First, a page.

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Monday, March 3, 2014

Spoiler-free review of Brandon Sanderson's Words of Radiance

A short spoiler-free review of "Words of Radiance" has been turned in and will be published in the next 24 hours with the Deseret News. I'll include a link to the article when it posts online.

Update: Click here to access published review for Deseret News. 

Over the next several weeks, I hope to write a few more reviews and would like them each to be in-depth and focus on certain themes, characters, etc. These reviews will not be spoiler-free, but I'll provide spoiler notices and hold off until the most hardcore of the fans can work their ways through "Words of Radiance."

*****
UPDATE 3/04/2014 --

Request for topic in series of Words of Radiance reviews?
If anyone has a specific request of a topic, character, theme, analysis, etc., to include in a planned series of "Words of Radiance" reviews, please feel free to make requests via email or in the comments section of this post.

Topics under consideration
Topics I am considering devoting 3-4 entire posts to include:
  • Spren
  • Shardblades
  • Brandon's acknowledgement one book may be written from the perspective of a character who has already passed away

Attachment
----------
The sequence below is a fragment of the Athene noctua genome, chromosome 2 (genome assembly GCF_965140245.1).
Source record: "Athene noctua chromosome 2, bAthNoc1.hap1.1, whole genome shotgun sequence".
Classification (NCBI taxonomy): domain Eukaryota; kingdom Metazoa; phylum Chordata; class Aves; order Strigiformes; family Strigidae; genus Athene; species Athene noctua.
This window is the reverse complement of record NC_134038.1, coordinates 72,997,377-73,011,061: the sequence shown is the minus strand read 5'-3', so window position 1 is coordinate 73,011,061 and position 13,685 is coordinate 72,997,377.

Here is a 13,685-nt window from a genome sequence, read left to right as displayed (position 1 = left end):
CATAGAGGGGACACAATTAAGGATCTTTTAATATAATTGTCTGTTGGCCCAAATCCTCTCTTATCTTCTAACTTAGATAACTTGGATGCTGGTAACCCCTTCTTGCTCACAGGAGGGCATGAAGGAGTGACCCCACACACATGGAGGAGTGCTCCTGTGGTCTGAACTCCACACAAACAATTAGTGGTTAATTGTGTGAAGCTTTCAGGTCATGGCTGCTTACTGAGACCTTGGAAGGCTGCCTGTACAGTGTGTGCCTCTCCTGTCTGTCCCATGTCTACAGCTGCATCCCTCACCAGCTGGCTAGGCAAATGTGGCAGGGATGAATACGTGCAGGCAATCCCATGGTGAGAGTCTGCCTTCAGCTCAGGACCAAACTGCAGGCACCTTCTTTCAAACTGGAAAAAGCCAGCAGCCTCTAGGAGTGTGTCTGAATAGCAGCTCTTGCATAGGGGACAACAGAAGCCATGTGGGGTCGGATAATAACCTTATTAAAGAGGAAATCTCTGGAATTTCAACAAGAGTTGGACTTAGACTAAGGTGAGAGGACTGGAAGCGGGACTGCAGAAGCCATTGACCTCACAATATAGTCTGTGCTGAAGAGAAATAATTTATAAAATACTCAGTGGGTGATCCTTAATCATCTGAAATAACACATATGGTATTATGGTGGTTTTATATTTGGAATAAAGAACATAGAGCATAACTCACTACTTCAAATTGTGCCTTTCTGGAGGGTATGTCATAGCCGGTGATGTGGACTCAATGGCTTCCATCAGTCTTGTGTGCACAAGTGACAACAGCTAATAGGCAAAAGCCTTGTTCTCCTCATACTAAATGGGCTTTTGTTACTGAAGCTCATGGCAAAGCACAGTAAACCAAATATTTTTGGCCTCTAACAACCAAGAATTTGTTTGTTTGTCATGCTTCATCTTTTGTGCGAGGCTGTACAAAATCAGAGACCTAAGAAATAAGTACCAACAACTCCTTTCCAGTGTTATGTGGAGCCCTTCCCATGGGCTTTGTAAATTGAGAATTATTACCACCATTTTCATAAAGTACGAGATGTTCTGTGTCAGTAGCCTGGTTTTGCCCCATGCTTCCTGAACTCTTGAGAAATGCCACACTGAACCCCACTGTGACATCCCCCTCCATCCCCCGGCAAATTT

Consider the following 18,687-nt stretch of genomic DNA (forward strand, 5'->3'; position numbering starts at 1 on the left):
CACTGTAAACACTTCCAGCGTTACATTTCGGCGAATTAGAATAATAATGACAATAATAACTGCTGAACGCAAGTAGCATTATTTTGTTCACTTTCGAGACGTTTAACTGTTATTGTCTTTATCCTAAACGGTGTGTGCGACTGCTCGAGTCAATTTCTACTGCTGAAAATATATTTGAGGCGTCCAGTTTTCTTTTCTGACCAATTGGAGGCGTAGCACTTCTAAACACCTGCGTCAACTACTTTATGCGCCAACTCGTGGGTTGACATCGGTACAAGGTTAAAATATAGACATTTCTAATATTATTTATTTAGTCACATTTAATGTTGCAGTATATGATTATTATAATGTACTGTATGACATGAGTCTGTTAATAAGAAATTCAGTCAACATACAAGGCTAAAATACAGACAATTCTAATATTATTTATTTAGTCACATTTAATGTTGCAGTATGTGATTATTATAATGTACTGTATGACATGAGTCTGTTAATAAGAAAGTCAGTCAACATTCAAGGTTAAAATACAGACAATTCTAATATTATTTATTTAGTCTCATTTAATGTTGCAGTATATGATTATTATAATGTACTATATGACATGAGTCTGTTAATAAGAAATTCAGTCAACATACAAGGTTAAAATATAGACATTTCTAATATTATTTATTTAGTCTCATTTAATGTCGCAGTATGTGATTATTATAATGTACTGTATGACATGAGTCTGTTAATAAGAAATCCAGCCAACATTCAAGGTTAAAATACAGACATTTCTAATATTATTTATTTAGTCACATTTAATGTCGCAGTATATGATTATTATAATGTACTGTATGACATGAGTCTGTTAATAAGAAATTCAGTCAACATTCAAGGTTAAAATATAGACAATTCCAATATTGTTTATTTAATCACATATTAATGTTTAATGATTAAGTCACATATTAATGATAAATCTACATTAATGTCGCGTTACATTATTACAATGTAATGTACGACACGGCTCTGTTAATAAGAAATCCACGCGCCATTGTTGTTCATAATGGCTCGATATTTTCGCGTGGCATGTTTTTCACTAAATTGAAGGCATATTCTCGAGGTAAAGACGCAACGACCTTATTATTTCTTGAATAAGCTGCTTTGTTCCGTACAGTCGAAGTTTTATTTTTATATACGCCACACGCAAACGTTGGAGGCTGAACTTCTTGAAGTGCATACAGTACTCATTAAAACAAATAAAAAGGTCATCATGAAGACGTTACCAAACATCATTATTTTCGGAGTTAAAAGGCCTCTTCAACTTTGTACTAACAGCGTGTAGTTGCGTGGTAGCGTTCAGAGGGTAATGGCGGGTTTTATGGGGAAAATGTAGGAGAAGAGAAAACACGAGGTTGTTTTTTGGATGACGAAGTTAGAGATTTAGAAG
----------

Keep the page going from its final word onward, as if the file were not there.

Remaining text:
• Interludes: Integral or disposable?
  • Grandiose scope
  • Books No. 10+ - or the pros and cons of Brandon's verbosity and how many books the series is likely to have when the last words are finally published
  • Ghostbloods
  • Social castes
  • Cosmere: Magnum opus or too complex?
  • Character names in fantasy as a method for engaging readers

Questions for Brandon?
I'll also be sending a short list of questions that Brandon will be answering via email. If you have a question you'd like me to consider including in my list, please let me know.

A unique portion of my review/assessment of Words of Radiance
Also, while this isn't something you'll find associated with most reviews, I will occasionally make notes about the quality of the paper, bindings, etc. Although I finished the book via an electronic copy sent by the publisher a good little while before the hard copy arrived, I still thumbed through the hard copy to get a feel for the physical copy - as well as see some things missing from the ARC.

In fact, I was very impressed by the artwork, etc. However, I was surprised for a book with such an affordable cost per page ($28.99 for 1,088 pages) to have such fine quality of paper and a binding of better quality that anticipated.  For example, I once reviewed a book by a well-renown publisher who knows better than to produce shoddy material. The book was authored by a prestigious man, a master of many fields. The paper in a book of approximately 200 pages sold for approximately $2.00 less than Words of Radiance - yet the quality was so poor each time I touched the page it was like scraping fingernails across a chalkboard.

Tor has provided readers with durable, comfortable paper of a finer quality than is necessary at this price - something that should signal appreciation the publisher has for enriching the reader's experience. Additionally, the binding is not of poor quality - though this is likely out of necessity because of the page length.